The insurance industry siezed on this also. Life and death are a game to bet on. Insurance actuarial tables were created that allowed the insurance company to bet on when you were going to die. Yep, life insurance is just the mortality game. Your life insurance man is your bookie. You are betting on your own death. The actuarial table is giving odds, so that the randomized probabilities can be relied on. Engineering of course got into statistics too--in order to guarranty a highly probable win betting they could build a bridge across a river; i.e., a bridge that does not collapse. Probability of materials failures, etc.Hmmm, what came next in trying to understand (and formalize) why winners win and losers lose?Well, Mathematician John von Neuman basically first moved beyond the yoke of inductive statistical probability and formalized the question of why do winners win and losers lose as game theory in the 1940s, or maybe the early 50s. He was asked to do it to try to figure out how to anticipate and prevent potential east west conflict in Europe from deteriorating into nuclear holocaust. Essentially, he was asked to come up with some way of robustly simulating two super powers with high mobility weapons bolting across the Iron Curtain and the loser resorting to nukes. He had the brilliant insight to think of war as a real game. Two players. Assumed moves for both. incentives. Probability assumptions. Cascading outcome. Equilibrium strategy, or tendency observable. Voila, you could formalize it. You simulate play and pick who would win and why? Alas, it was , at its root, deductive and so not really empirically verfied in the purest sense of inductive stats. Game theory spread glacially at first among the academy, because it wasn't inductive, then it found legs with computers in simulations. Game theory really does simulate the game, in that case a war game, in another case legal bargaining between lawyers, etc., in a quasi deductive dynamic model in which one player's choice alters the opportunity set of choices faced by the other, and so causes him to respond other than he would have had the opponent's choice not reduced his opportunity set. Dynamic! This was new and heady stuff at the time. And you could even use some by then good old fashioned inductive statistics (like the regression you slept through in intro to business statistics) to shore up certain assumptions of the game a little. And game theory came to rock the world with influence. Game theory and heuristics derived from it drives stock market trading, legal bargaining, the rewriting of international trade institutions, the decision to torture, the decision to put a small army in Iraq rather than a big one. And obviously,it is often wrong because, not very surprisingly, it turns out it often gets the assumptions wrong, and so simulates a game that never gets played in the expected way. Garbage in the algorithm, garbage out of the algorithm.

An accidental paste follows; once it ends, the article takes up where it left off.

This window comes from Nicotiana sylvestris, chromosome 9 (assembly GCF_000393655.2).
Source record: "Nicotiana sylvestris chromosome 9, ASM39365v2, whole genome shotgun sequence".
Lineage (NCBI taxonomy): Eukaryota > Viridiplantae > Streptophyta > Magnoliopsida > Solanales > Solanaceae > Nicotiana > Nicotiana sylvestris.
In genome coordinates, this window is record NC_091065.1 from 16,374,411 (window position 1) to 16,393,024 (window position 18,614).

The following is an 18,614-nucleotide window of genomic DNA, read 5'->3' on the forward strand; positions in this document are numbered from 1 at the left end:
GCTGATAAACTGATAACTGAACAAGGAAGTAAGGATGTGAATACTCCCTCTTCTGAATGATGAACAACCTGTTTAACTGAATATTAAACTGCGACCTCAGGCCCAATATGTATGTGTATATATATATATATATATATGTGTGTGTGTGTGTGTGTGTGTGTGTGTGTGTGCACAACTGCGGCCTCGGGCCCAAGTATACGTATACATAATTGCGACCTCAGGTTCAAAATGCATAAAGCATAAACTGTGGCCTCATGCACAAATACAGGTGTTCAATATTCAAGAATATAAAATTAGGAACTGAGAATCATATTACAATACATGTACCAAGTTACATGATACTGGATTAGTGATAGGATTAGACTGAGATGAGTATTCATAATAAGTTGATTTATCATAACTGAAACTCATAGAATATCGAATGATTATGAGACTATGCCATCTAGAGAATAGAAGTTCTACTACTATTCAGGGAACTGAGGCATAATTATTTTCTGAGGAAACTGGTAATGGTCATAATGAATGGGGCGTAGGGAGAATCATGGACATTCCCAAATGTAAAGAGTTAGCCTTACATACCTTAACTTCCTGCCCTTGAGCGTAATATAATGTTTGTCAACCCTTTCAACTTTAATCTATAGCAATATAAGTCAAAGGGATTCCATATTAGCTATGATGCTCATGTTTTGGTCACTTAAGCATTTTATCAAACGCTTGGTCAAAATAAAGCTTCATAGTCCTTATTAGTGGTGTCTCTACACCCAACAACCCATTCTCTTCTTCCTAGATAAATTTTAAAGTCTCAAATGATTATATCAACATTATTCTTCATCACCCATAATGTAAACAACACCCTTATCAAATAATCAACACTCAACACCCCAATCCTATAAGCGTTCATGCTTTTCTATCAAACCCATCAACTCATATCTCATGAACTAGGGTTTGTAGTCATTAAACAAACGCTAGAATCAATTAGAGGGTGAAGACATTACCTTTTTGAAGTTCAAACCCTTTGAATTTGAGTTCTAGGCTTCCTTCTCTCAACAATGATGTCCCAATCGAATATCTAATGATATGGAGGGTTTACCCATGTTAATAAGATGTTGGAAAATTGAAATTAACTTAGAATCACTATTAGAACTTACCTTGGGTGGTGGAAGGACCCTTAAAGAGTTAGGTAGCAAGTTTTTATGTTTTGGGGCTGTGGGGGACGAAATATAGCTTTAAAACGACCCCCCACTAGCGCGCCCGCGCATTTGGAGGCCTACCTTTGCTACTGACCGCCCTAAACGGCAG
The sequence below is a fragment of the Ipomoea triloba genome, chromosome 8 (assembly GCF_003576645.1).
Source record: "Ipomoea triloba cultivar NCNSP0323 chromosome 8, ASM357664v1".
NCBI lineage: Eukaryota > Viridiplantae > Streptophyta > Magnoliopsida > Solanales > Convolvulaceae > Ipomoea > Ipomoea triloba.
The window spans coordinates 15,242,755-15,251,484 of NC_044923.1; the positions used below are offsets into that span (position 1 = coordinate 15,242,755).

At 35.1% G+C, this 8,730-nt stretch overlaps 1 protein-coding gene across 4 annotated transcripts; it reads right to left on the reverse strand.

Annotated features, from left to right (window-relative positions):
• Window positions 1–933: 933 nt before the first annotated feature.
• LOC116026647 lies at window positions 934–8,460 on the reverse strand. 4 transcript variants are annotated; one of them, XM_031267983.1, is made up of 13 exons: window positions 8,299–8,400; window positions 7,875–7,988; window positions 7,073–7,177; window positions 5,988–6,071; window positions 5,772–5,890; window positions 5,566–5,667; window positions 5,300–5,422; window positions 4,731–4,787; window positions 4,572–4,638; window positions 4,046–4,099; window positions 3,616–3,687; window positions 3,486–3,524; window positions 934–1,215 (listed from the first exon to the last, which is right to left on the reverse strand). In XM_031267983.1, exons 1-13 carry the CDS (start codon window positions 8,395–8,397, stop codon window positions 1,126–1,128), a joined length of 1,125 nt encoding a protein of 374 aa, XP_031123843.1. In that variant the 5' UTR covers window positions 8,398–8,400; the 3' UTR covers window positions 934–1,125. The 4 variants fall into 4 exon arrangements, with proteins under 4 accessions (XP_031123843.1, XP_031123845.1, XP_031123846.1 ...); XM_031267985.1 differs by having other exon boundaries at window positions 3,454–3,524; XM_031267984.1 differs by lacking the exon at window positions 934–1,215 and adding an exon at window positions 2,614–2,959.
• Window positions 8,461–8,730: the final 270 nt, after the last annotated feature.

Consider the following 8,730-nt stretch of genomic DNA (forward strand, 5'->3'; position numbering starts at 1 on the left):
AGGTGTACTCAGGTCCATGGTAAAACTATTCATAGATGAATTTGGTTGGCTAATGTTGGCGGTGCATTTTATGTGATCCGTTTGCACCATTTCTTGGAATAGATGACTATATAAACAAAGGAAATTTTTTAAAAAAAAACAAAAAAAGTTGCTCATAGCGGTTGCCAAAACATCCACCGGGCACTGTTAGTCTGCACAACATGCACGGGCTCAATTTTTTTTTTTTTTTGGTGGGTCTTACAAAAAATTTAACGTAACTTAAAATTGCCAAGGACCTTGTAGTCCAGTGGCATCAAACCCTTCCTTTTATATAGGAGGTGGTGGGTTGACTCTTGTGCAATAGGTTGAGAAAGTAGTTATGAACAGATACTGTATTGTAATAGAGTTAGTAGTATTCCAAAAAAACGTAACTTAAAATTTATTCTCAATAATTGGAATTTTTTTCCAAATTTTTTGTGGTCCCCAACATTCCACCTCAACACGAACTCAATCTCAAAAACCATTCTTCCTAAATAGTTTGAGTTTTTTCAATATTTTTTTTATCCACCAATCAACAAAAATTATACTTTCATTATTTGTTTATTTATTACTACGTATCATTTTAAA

jaybate 11 years ago